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Republican megadonor Steve Schwarzman calls for wage hike and ‘Marshall Plan’ for education

Blackstone Group (BX) CEO Steve Schwarzman, a Republican megadonor, said in a new interview that the United States should hike its minimum wage as well as make a large investment to improve its education system and raise teacher pay.

The policy proposals, in line with those put forward by Democratic members of Congress, may seem surprising coming from Schwarzman, a confidante of President Donald Trump.

“Minimum wage only applies to 15% of the people in the country,” Schwarzman says. “But if you did something in that area it will force up the income for other people in that company.”

The left-leaning Economic Policy Institute found the Raise the Wage Act, a bill to raise the minimum wage to $15 an hour by 2024, would increase the pay for nearly 40 million workers, about 26% of the U.S. workforce. The bill has 32 backers in the U.S. Senate—all Democrats.

Schwarzman did not specify a target rate for the minimum wage, but he affirmed his support for a wage hike despite acknowledging that “in effect, it’s a tax on the business community.”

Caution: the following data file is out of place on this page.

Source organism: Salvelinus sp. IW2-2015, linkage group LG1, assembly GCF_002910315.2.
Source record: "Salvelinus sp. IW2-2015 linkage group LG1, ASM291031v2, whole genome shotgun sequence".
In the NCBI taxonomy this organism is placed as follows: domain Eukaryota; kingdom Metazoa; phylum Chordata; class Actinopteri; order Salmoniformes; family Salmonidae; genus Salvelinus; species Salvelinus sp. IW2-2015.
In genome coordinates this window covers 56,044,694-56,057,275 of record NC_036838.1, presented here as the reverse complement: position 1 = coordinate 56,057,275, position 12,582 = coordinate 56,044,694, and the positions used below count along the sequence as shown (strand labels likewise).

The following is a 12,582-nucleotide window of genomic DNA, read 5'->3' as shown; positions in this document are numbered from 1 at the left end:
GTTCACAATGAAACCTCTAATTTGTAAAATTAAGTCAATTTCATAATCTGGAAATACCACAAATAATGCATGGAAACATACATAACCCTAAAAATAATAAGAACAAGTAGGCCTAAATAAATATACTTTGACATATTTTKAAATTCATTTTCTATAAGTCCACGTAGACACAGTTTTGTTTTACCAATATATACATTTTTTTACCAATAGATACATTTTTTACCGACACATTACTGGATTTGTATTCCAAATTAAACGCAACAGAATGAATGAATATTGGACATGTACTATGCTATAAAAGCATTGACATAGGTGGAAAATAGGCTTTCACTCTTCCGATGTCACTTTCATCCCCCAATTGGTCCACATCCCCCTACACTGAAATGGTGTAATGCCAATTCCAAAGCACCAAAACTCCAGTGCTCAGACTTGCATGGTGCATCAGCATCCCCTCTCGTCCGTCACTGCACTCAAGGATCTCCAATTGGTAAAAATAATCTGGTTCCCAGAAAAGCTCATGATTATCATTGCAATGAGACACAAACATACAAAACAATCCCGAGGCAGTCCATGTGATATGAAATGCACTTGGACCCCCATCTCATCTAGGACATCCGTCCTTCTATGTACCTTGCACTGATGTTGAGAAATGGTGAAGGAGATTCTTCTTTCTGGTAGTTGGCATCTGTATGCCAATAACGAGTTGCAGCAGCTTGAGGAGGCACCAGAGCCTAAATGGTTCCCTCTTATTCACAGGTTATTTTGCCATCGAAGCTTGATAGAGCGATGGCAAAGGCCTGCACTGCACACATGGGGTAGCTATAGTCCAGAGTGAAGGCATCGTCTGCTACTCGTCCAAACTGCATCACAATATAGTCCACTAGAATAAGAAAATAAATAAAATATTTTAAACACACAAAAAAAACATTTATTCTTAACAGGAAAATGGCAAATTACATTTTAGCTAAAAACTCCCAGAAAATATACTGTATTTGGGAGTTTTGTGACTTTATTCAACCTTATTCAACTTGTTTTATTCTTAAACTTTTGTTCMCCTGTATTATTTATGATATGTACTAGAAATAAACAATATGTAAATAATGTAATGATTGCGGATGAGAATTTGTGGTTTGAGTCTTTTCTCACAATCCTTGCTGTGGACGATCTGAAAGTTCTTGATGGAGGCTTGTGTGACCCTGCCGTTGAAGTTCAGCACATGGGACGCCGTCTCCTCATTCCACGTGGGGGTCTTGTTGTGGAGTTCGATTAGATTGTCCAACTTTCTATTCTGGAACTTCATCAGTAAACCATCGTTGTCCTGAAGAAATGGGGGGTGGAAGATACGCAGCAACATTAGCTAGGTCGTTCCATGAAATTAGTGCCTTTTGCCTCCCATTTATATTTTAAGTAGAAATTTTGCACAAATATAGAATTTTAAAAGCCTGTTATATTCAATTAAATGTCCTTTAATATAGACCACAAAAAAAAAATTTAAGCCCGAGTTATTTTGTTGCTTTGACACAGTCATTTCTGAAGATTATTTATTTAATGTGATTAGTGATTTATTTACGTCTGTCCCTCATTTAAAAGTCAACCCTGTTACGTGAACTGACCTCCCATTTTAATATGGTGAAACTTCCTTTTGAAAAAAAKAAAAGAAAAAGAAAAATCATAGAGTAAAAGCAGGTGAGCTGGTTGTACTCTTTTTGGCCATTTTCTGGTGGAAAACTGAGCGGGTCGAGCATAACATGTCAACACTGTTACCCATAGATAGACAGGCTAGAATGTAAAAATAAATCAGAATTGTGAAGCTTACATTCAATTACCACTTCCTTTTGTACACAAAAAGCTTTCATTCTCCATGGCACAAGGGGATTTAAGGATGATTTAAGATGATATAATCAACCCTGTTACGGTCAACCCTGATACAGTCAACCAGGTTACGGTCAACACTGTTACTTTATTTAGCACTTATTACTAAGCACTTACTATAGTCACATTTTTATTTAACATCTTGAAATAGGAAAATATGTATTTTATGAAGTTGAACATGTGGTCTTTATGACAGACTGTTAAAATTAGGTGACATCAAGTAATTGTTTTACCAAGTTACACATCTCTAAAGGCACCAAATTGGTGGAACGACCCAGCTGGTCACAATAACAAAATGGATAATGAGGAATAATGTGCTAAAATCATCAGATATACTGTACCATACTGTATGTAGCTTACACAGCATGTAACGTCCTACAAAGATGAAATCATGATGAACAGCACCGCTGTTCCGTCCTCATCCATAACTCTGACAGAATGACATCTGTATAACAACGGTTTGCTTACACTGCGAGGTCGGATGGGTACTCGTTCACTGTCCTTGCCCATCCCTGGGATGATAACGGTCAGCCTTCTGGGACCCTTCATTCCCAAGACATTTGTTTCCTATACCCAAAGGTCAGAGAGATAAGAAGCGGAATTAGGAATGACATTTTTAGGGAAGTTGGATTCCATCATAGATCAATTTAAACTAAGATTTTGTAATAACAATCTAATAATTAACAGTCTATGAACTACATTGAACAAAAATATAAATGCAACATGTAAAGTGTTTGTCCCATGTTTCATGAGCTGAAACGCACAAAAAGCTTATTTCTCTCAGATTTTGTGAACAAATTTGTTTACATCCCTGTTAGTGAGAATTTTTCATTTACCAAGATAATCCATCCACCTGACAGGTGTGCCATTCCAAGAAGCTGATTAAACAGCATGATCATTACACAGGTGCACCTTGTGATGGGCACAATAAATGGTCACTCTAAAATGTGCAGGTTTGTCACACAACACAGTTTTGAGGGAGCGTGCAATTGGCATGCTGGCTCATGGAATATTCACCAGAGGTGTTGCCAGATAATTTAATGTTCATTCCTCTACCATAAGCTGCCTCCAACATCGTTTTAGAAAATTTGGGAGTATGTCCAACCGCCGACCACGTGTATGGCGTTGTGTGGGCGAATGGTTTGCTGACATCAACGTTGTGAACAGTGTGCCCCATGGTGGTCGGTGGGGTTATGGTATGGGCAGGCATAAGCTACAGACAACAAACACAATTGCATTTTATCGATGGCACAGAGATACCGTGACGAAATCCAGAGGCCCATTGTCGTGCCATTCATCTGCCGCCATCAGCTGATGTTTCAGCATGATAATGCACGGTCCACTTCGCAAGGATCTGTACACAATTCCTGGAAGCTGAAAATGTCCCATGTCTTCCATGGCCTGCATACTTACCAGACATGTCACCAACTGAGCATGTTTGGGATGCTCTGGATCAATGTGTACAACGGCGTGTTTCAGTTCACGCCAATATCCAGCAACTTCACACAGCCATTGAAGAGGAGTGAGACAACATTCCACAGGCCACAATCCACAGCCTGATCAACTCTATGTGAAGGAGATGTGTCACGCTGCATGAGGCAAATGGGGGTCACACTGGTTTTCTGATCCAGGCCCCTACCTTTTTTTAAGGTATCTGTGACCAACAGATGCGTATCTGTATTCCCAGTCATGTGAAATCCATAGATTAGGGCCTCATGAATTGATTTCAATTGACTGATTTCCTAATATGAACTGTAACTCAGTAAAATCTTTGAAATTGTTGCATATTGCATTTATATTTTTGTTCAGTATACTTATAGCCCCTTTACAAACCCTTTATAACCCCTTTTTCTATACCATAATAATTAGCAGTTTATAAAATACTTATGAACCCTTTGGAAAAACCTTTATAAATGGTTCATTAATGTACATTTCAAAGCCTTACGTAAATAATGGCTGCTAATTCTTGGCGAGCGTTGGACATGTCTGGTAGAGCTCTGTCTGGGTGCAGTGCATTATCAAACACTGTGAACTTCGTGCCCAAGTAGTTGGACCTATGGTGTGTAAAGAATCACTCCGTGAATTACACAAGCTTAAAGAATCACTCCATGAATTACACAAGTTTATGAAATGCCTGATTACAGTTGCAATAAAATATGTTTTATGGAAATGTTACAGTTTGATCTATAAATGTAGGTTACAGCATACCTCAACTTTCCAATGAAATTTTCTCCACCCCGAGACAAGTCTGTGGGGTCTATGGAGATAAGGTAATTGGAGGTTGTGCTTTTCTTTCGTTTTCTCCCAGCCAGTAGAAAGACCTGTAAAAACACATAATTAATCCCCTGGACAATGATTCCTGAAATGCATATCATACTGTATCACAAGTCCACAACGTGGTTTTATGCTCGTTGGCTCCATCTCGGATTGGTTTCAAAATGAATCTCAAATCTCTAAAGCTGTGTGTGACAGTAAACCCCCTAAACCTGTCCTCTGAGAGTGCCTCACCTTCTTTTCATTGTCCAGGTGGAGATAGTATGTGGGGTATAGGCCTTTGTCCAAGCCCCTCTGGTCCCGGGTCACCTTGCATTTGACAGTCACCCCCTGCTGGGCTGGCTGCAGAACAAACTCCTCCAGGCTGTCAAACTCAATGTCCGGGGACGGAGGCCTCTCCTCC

In January, a Hill-HarrisX survey of 1,000 registered voters found that 70% of Republican voters want a higher federal minimum wage, with 36% supporting $15 per hour.

Schwarzman made the remarks to Editor-in-Chief Andy Serwer in a conversation that aired on Yahoo Finance in an episode of “Influencers with Andy Serwer,” a weekly interview series with leaders in business, politics, and entertainment.

After he graduated from Harvard business school, Schwarzman joined Lehman Brothers, where he rose to managing director at age 31. In 1985, he co-founded the private equity firm Blackstone Group, which raised $830 million for its first fund. The company currently has $512 billion in assets under management and 23 offices worldwide.

We need a ‘Marshall Plan’ for education

Schwarzman called income inequality “an important subject,” noting that many Americans “live paycheck to paycheck, they have no savings, and their net worth per capita is about the same as the bottom 50% of the population of Greece.”

To address the problem, he called for a large investment aimed at improving the American education system.

“There’s a whole way of reorganizing education, paying more money to teachers, getting other people in the classroom,” he adds. “We need some type of Marshall Plan to address this issue.”

The demand for an increase in teacher pay is in line with a proposal put forward by California Senator Kamala Harris, a 2020 presidential candidate, who vowed to give teachers an average raise of $13,500, which would amount to a 23% average increase in salary. The cost of the plan would total $315 billion over 10 years, according to an outline of the policy.

Schwarzman did not comment directly on the Harris plan.

“Our country can't deliver the promise that people of my generation had unless we dramatically improve,” Schwarzman says. “We can educate everybody here.”

Andy Serwer is editor-in-chief of Yahoo Finance.

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